Driving to jail for Bible study, I pray, “Lord, restore to me the joy of Thy salvation.” How do I show others Your power when I feel the lack?

Can’t trust my feelings. Hold onto the facts.

Twenty women dressed in red, with faces hard as the concrete walls. Television blares. Inmates engrossed in board games ignore me. Loathe who I am.

I wait until one adventurous soul brings her Bible and joins me at the table. And then another. We are three women gathered in His name. Take turns reading Scripture aloud because God’s word “will not return to Him empty, Without accomplishing what He desires…” (Isaiah 55:11).

One time a paralyzed man came to Jesus for healing, but first Jesus forgave the man’s sins. “Which is easier,” Jesus said, “to say to the paralytic ‘your sins are forgiven,’ or to say, ‘arise and take up your pallet and walk?’ But in order that you may know the Son of Man has authority on earth to forgive sins –He said to the paralytic-– ‘I say to you rise, take up your pallet, and go home’ ” (Mark 2:9-11).

And he did. More important, his sins were forgiven. Just like myself and two inmates.

His Spirit lives within us. But the goal is to let His Spirit reign.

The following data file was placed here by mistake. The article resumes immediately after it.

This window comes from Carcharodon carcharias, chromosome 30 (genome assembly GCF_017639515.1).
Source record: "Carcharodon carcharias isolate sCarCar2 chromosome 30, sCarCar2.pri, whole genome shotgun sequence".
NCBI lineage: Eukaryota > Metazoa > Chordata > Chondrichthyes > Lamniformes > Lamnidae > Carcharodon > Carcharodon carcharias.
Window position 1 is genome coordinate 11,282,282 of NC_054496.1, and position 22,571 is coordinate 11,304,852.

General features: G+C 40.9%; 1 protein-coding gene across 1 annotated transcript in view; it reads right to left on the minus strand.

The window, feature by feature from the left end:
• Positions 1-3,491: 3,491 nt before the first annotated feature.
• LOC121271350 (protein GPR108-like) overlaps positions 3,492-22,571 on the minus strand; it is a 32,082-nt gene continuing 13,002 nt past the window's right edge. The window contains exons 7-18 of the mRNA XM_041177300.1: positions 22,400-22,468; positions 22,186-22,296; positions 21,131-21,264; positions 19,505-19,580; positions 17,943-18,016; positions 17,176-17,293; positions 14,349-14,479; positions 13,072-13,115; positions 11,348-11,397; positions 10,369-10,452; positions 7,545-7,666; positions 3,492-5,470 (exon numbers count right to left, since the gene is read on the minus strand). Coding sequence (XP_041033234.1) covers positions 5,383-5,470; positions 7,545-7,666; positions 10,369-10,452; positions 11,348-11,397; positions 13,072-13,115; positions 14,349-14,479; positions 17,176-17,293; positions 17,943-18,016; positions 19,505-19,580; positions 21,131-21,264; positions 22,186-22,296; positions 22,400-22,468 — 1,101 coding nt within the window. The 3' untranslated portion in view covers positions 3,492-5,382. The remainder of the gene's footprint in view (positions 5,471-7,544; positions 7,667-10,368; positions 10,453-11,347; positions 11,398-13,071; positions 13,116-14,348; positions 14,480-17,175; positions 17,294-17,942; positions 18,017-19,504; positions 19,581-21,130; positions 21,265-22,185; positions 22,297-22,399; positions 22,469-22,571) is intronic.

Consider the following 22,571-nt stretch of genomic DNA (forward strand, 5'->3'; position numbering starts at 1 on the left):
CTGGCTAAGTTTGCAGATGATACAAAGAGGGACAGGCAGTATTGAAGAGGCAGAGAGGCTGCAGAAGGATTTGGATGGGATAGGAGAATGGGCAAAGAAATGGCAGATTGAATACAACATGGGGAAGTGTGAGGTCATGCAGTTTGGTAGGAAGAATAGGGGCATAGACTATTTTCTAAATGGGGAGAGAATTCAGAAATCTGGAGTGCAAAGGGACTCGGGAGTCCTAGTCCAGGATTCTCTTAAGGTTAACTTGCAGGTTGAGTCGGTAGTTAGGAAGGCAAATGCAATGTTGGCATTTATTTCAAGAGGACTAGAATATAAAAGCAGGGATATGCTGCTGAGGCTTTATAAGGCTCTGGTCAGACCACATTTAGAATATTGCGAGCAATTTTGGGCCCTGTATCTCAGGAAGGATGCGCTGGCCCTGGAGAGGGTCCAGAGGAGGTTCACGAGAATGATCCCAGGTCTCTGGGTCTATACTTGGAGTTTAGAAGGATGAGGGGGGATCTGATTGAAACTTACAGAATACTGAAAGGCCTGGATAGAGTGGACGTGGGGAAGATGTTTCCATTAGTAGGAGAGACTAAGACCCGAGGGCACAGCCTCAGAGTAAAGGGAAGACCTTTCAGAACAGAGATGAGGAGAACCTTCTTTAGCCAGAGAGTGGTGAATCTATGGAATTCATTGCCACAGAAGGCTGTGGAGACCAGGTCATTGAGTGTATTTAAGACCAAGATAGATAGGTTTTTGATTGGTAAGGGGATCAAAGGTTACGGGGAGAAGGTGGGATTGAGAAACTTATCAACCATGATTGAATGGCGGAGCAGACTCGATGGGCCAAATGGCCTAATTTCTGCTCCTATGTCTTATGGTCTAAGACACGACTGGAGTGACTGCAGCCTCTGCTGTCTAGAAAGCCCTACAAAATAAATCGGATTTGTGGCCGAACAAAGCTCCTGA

We read, discuss, and pray. Three lit candles shining in the dark. Not knowing someone watches and waits to come to the table, drawn by the light.

“Will you pray for me?” the woman asks when the other two have left.

Like the paralytic, she wants the tangible rather than eternal. Prefers a prayer request instead of a personal relationship. Still I pray, hoping she’ll seek Jesus who rescues sinners and then answers prayers.

I leave the room. Hurry down a long hallway, listening to my heels click on the cement floor. Watch the video cameras watching me.

Metal doors snap unlock so I can open and close. One door after another until at last I’m on the outside.  I soak up the sun’s warmth as a fresh breeze brushes my face.

I feel His pleasure, the joy of His salvation.

Because Jesus is the Living God. Still healing. Still forgiving.

Telling me, “Arise.”